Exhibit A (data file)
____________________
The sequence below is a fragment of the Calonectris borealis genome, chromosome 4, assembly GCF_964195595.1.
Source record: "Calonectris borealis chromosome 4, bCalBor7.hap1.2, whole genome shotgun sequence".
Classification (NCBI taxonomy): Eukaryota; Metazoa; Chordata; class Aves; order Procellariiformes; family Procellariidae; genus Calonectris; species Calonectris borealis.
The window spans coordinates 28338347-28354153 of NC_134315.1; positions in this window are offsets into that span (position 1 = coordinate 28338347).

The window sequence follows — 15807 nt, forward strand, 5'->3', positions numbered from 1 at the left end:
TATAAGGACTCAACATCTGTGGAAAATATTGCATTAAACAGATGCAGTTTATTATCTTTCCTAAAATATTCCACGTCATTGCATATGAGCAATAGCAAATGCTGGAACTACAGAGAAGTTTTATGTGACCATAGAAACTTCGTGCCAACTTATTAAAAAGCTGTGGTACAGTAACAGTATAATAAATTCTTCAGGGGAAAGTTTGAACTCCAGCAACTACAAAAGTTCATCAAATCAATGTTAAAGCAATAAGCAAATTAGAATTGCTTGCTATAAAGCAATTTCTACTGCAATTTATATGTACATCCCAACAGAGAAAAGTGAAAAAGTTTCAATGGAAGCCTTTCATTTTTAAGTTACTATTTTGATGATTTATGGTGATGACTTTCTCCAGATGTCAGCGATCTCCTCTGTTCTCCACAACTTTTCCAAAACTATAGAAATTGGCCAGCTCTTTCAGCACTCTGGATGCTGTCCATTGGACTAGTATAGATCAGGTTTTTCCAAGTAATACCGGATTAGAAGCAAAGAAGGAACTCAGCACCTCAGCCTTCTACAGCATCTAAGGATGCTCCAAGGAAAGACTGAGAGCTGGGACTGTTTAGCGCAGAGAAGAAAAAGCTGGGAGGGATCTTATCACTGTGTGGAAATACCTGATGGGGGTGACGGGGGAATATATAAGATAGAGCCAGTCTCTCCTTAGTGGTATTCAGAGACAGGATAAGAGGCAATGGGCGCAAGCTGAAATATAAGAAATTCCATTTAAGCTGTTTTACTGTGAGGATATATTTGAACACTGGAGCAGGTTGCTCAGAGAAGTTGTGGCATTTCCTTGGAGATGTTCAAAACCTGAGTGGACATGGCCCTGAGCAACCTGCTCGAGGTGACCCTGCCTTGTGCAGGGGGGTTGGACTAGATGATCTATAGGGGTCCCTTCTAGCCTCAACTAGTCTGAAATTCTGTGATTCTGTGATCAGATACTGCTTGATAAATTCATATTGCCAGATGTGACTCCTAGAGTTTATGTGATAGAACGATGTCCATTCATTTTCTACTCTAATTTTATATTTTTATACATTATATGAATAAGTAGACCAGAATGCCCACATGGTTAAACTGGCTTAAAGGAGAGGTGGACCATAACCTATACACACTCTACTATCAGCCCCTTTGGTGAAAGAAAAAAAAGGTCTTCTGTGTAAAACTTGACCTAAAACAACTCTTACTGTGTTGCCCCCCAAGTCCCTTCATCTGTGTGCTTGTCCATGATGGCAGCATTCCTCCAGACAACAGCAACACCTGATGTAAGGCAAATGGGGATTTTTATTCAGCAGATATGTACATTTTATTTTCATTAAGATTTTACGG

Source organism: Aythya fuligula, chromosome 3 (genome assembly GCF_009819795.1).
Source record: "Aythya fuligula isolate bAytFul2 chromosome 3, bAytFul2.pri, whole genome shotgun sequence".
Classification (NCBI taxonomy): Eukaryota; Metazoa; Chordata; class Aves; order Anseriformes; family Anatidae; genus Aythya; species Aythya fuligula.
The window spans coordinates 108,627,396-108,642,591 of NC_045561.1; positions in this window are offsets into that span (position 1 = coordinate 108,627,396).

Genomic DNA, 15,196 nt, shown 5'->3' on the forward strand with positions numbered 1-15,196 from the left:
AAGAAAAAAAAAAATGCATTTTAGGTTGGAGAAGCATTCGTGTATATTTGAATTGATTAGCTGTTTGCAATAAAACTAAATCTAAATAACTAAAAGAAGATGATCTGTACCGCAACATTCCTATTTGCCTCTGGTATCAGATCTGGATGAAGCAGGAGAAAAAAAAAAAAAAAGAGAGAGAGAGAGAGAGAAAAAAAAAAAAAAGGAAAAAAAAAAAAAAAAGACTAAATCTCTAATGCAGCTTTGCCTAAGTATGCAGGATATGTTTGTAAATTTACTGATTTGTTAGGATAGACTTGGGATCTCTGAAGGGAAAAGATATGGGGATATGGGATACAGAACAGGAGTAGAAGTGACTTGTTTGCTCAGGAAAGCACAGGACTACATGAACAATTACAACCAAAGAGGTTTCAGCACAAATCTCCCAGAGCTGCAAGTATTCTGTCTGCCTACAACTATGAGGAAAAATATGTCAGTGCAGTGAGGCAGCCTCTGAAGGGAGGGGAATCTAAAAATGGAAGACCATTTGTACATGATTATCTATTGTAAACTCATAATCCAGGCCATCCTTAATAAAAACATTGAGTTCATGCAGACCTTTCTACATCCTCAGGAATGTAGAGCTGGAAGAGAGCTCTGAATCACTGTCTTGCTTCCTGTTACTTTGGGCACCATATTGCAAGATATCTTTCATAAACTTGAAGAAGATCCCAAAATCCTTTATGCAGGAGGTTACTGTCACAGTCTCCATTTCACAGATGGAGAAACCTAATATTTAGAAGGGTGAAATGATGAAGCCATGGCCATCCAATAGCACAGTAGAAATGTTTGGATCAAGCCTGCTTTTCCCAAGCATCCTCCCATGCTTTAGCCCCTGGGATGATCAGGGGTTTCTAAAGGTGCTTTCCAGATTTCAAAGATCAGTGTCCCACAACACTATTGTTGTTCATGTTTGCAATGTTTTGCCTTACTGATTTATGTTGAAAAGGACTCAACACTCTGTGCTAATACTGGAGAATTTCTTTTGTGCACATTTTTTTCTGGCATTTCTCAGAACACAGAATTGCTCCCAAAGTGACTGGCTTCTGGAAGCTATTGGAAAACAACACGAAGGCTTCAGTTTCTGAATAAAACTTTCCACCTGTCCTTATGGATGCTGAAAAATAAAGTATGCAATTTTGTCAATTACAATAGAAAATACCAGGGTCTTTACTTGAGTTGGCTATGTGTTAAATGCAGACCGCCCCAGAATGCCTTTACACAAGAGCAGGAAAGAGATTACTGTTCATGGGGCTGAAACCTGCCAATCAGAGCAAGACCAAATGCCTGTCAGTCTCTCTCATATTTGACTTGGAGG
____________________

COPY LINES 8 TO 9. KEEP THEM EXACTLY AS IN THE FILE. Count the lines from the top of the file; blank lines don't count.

Source record: "Aythya fuligula isolate bAytFul2 chromosome 3, bAytFul2.pri, whole genome shotgun sequence".
Classification (NCBI taxonomy): Eukaryota; Metazoa; Chordata; class Aves; order Anseriformes; family Anatidae; genus Aythya; species Aythya fuligula.